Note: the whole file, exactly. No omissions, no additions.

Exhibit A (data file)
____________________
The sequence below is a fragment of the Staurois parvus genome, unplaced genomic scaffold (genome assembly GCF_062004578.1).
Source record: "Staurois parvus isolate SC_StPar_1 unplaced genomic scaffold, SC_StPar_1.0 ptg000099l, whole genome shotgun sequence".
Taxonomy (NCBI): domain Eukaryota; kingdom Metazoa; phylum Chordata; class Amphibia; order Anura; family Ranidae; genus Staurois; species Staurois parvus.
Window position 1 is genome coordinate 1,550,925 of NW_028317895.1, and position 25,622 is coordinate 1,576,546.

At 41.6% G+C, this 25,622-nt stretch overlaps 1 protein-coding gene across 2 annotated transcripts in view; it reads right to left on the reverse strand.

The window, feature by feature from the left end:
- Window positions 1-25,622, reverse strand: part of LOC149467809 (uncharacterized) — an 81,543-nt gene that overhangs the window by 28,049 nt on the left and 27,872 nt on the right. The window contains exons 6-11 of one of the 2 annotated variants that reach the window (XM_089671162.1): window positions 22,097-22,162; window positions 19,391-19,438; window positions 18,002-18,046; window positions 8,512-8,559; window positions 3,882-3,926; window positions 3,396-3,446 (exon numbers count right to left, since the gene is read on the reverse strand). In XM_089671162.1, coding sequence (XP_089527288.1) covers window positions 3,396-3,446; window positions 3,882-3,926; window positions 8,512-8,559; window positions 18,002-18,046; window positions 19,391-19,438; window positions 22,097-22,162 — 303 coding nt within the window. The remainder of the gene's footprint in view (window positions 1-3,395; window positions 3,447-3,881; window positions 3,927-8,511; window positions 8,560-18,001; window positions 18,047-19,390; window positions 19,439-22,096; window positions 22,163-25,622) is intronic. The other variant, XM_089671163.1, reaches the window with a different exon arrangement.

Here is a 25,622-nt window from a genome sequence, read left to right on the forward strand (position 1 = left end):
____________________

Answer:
The sequence below is a fragment of the Staurois parvus genome, unplaced genomic scaffold (genome assembly GCF_062004578.1).
Source record: "Staurois parvus isolate SC_StPar_1 unplaced genomic scaffold, SC_StPar_1.0 ptg000099l, whole genome shotgun sequence".
Taxonomy (NCBI): domain Eukaryota; kingdom Metazoa; phylum Chordata; class Amphibia; order Anura; family Ranidae; genus Staurois; species Staurois parvus.
Window position 1 is genome coordinate 1,550,925 of NW_028317895.1, and position 25,622 is coordinate 1,576,546.

At 41.6% G+C, this 25,622-nt stretch overlaps 1 protein-coding gene across 2 annotated transcripts in view; it reads right to left on the reverse strand.

The window, feature by feature from the left end:
- Window positions 1-25,622, reverse strand: part of LOC149467809 (uncharacterized) — an 81,543-nt gene that overhangs the window by 28,049 nt on the left and 27,872 nt on the right. The window contains exons 6-11 of one of the 2 annotated variants that reach the window (XM_089671162.1): window positions 22,097-22,162; window positions 19,391-19,438; window positions 18,002-18,046; window positions 8,512-8,559; window positions 3,882-3,926; window positions 3,396-3,446 (exon numbers count right to left, since the gene is read on the reverse strand). In XM_089671162.1, coding sequence (XP_089527288.1) covers window positions 3,396-3,446; window positions 3,882-3,926; window positions 8,512-8,559; window positions 18,002-18,046; window positions 19,391-19,438; window positions 22,097-22,162 — 303 coding nt within the window. The remainder of the gene's footprint in view (window positions 1-3,395; window positions 3,447-3,881; window positions 3,927-8,511; window positions 8,560-18,001; window positions 18,047-19,390; window positions 19,439-22,096; window positions 22,163-25,622) is intronic. The other variant, XM_089671163.1, reaches the window with a different exon arrangement.

Here is a 25,622-nt window from a genome sequence, read left to right on the forward strand (position 1 = left end):